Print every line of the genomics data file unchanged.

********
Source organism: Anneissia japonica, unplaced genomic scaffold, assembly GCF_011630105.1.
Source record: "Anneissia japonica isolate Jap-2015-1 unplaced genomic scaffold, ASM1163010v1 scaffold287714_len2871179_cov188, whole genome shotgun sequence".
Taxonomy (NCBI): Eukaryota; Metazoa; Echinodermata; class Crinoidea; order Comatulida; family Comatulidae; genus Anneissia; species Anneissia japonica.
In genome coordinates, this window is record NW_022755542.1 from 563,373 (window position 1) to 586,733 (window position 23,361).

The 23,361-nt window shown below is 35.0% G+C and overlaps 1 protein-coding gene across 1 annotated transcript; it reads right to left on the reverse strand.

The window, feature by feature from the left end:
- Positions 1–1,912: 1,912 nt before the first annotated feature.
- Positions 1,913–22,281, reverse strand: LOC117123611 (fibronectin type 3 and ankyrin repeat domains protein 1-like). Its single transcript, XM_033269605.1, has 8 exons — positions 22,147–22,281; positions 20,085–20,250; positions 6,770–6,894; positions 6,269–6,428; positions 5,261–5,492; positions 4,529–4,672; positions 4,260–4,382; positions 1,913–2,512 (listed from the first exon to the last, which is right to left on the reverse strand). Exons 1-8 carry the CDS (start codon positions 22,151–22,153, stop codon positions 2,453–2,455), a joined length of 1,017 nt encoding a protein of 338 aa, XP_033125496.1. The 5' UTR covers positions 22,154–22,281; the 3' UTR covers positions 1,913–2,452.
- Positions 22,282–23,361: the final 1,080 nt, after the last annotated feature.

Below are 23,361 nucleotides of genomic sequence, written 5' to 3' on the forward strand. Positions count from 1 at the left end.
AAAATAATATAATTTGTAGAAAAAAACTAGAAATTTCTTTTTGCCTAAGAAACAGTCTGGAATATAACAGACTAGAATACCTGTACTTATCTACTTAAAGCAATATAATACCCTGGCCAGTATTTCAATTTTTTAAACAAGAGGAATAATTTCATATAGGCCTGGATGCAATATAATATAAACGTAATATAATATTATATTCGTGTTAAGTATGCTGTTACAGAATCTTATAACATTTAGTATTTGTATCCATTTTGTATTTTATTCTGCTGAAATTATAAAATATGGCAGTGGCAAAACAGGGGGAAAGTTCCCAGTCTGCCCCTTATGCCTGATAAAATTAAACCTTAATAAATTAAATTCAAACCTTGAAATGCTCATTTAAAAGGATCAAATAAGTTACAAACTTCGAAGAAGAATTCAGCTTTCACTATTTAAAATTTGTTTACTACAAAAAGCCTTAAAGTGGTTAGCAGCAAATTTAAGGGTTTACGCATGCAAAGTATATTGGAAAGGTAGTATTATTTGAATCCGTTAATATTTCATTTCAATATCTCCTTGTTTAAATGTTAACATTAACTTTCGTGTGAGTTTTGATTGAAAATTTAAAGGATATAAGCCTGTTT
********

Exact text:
Source organism: Anneissia japonica, unplaced genomic scaffold, assembly GCF_011630105.1.
Source record: "Anneissia japonica isolate Jap-2015-1 unplaced genomic scaffold, ASM1163010v1 scaffold287714_len2871179_cov188, whole genome shotgun sequence".
Taxonomy (NCBI): Eukaryota; Metazoa; Echinodermata; class Crinoidea; order Comatulida; family Comatulidae; genus Anneissia; species Anneissia japonica.
In genome coordinates, this window is record NW_022755542.1 from 563,373 (window position 1) to 586,733 (window position 23,361).

The 23,361-nt window shown below is 35.0% G+C and overlaps 1 protein-coding gene across 1 annotated transcript; it reads right to left on the reverse strand.

The window, feature by feature from the left end:
- Positions 1–1,912: 1,912 nt before the first annotated feature.
- Positions 1,913–22,281, reverse strand: LOC117123611 (fibronectin type 3 and ankyrin repeat domains protein 1-like). Its single transcript, XM_033269605.1, has 8 exons — positions 22,147–22,281; positions 20,085–20,250; positions 6,770–6,894; positions 6,269–6,428; positions 5,261–5,492; positions 4,529–4,672; positions 4,260–4,382; positions 1,913–2,512 (listed from the first exon to the last, which is right to left on the reverse strand). Exons 1-8 carry the CDS (start codon positions 22,151–22,153, stop codon positions 2,453–2,455), a joined length of 1,017 nt encoding a protein of 338 aa, XP_033125496.1. The 5' UTR covers positions 22,154–22,281; the 3' UTR covers positions 1,913–2,452.
- Positions 22,282–23,361: the final 1,080 nt, after the last annotated feature.

Below are 23,361 nucleotides of genomic sequence, written 5' to 3' on the forward strand. Positions count from 1 at the left end.
AAAATAATATAATTTGTAGAAAAAAACTAGAAATTTCTTTTTGCCTAAGAAACAGTCTGGAATATAACAGACTAGAATACCTGTACTTATCTACTTAAAGCAATATAATACCCTGGCCAGTATTTCAATTTTTTAAACAAGAGGAATAATTTCATATAGGCCTGGATGCAATATAATATAAACGTAATATAATATTATATTCGTGTTAAGTATGCTGTTACAGAATCTTATAACATTTAGTATTTGTATCCATTTTGTATTTTATTCTGCTGAAATTATAAAATATGGCAGTGGCAAAACAGGGGGAAAGTTCCCAGTCTGCCCCTTATGCCTGATAAAATTAAACCTTAATAAATTAAATTCAAACCTTGAAATGCTCATTTAAAAGGATCAAATAAGTTACAAACTTCGAAGAAGAATTCAGCTTTCACTATTTAAAATTTGTTTACTACAAAAAGCCTTAAAGTGGTTAGCAGCAAATTTAAGGGTTTACGCATGCAAAGTATATTGGAAAGGTAGTATTATTTGAATCCGTTAATATTTCATTTCAATATCTCCTTGTTTAAATGTTAACATTAACTTTCGTGTGAGTTTTGATTGAAAATTTAAAGGATATAAGCCTGTTT